Once all the sugar has been incorporated, return the bowl to the mixer and beat until the meringue is stiff and the bowl is barely warm to the touch.
Mix the remaining 75 g egg whites into the almond and sugar mixture, followed by the ground hibiscus.
Lighten with a scoop of meringue. Then fold in the remaining meringue, all at once, using a rubber spatula. Continue to fold until the batter becomes a bit looser and shiny—ribbons of batter should slowly flatten out in around 30 seconds.
Fill a piping bag, fitted with a wide round tip, with the batter and proceed to pipe the shells.
Allow each tray to dry until the macarons have formed the slightest crust—20 minutes; less for me since it’s fairly dry where I am (it’s also lucky I’m a slow piper since I completely forgot about this step, and only coincidentally allowed the shells enough time).
Bake each tray for 6 minutes; then rotate the tray and bake for another 6 minutes, or until the bottom of the macaron shells have formed a thin crust and can be loosened from the tray.
Let the shells cool until they are a bit firmed before removing to a wire rack. Cave in the bottoms of the shells to create additional filling-space, and pair up with a shell of the same size.
Rhubarb hibiscus curd
Adapted from lemon curd recipe in Baking by James Peterson. This could be done using more egg yolks if you still have extra from your madeleine shells. I only barely got 125 mL from 310 g, so perhaps use some more rhubarb. The hibiscus can be left out, but do be aware that your rhubarb curd may or may not be pink! I made enough filling to fill 33 macaron of varying sizes to varying degrees of filled-ness.
310 g rhubarb to get 125 mL rhubarb syrup
4 dried hibiscus flours
a generous 1/3 c of sugar
60 g butter, at room temperature
Chop the rhubarb, place in a saucepan and heat gently until the juices start to come out. Bring to simmer and continue to cook until rhubarb is soft and falling apart. It may help to add the sugar if you’re using fresh rhubarb, or a bit of water or lemon juice.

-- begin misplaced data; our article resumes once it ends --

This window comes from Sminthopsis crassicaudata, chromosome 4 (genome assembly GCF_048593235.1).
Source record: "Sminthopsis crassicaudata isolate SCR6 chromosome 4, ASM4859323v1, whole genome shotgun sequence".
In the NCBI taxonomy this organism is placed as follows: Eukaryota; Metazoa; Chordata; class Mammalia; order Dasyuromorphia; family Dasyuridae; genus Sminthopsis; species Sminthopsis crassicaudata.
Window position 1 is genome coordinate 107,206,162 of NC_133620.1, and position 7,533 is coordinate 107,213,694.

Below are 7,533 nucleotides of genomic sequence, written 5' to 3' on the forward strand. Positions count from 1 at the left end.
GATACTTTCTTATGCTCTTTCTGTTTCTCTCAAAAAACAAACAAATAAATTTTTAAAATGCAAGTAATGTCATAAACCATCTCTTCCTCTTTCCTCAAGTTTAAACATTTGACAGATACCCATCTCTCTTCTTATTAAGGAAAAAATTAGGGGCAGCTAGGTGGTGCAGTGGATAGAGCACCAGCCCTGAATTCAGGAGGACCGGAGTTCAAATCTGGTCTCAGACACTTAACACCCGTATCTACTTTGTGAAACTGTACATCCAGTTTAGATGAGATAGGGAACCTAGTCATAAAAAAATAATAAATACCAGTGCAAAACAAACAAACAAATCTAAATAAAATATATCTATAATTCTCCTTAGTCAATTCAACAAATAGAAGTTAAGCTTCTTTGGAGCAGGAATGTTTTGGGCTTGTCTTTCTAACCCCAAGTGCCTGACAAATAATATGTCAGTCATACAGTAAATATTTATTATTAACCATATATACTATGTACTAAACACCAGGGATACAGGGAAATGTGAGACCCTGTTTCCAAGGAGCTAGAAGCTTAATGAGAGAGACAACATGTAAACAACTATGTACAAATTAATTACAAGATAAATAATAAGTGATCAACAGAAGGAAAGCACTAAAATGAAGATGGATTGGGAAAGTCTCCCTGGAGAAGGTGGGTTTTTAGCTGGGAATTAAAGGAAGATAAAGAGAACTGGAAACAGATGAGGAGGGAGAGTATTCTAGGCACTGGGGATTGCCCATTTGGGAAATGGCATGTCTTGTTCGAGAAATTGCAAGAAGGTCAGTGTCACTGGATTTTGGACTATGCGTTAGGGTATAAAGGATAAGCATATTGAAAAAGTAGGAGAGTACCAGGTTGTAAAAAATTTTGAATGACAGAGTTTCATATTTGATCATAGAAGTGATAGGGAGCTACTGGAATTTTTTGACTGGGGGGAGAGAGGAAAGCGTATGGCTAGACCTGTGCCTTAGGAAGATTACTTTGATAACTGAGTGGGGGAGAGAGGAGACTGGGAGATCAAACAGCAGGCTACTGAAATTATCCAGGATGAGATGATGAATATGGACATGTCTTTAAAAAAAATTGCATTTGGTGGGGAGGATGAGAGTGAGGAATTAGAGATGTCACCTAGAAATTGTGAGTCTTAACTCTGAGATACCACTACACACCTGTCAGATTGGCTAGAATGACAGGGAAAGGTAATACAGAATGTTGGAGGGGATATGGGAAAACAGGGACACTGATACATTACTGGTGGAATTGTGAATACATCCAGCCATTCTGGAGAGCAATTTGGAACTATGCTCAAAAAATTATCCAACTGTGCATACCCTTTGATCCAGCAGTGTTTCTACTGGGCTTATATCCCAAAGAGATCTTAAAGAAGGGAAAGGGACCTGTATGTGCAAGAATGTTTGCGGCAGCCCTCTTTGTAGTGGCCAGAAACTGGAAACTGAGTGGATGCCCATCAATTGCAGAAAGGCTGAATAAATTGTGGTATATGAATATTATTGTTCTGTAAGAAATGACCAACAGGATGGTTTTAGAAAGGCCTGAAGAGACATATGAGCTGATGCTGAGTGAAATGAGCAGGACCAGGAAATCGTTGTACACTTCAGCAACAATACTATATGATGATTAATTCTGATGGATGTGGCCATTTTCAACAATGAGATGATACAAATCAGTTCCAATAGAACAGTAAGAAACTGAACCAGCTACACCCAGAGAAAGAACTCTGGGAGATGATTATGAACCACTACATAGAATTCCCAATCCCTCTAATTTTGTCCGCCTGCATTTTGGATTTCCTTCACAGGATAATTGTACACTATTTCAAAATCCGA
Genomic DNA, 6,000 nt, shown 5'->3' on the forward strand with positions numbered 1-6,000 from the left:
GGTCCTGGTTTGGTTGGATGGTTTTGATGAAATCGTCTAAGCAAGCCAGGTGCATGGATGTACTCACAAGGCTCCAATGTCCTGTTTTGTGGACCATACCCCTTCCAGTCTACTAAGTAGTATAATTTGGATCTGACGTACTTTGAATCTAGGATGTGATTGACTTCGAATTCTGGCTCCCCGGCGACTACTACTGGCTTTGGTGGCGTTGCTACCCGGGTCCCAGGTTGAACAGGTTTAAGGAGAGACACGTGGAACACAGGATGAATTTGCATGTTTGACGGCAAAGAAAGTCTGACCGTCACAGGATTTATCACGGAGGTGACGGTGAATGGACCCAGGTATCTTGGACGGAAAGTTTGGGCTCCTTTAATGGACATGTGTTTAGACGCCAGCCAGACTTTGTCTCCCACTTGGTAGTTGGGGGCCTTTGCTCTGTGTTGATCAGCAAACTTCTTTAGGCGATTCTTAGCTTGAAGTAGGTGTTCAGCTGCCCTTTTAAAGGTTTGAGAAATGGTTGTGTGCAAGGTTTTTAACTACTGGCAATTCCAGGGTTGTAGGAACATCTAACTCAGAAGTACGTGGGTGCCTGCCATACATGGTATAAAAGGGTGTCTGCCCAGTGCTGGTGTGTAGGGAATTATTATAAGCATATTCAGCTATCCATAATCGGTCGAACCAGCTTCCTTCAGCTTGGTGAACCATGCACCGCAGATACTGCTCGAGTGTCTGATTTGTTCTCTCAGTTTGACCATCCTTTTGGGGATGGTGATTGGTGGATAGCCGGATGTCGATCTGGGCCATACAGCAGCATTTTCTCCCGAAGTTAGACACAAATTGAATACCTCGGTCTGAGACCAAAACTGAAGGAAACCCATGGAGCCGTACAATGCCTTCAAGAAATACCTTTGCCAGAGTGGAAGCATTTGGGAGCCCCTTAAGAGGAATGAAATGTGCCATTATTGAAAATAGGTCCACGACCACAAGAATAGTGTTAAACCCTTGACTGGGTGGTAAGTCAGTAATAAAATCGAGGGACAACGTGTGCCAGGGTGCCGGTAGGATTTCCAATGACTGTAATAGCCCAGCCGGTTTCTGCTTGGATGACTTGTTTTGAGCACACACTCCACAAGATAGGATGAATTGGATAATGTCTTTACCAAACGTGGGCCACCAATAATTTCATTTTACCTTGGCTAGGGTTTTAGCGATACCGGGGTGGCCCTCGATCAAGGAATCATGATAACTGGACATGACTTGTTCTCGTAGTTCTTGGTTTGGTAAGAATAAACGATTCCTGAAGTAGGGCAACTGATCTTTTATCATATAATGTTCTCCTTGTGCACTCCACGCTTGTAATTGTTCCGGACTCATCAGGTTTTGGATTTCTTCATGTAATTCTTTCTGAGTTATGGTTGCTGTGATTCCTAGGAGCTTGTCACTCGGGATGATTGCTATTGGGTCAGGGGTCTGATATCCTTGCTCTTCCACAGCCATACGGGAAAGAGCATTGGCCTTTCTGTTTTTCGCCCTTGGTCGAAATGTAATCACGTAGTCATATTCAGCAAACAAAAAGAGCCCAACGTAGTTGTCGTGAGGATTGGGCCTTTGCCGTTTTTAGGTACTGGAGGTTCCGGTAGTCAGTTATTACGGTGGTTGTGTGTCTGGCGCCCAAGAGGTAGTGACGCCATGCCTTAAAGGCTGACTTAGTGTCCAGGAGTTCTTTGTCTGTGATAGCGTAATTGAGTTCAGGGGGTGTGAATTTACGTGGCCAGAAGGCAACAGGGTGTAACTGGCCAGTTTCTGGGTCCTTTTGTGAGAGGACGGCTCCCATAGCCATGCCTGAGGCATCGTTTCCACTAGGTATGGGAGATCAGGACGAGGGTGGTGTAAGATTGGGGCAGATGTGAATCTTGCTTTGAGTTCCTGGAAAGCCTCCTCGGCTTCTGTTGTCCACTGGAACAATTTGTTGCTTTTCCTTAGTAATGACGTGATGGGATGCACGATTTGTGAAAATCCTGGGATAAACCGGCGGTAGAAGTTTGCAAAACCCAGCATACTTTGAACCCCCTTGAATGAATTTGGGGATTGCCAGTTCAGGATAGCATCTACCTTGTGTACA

Line a sieve with a jelly bag and suspend over a bowl. Pour the cooked rhubarb into the jelly bag and allow to drain.
Once the rhubarb has mostly drained, perhaps half an hour to an hour, squeeze the jelly bag to extract as much juice as possible. It would be good to get 125 mL of juice.
Place the juice in a saucepan and bring to a simmer, add the dry hibiscus, cover, remove from the heat and set aside to steep at least 10 minutes. I left the hibiscus in while making the curd to continue to add colour/flavour, but it could be removed after steeping.
Add the sugar and eggs to the rhubarb juice and gently warm, while whisking constantly. As it warms, stir in the butter in pieces. Continue to cook gently until rhubarb curd is thickened. This can also be done overtop of a double boiler, in which case you may be able to skip sieving the curd.
Once the curd is done, press through a sieve and chill until cool.
Fill a piping bag with the rhubarb curd and use to fill half of the macaron shells—leave a border around the edges. Top with the other half and squeeze slightly until filling squishes out to meet the edges of the macaron.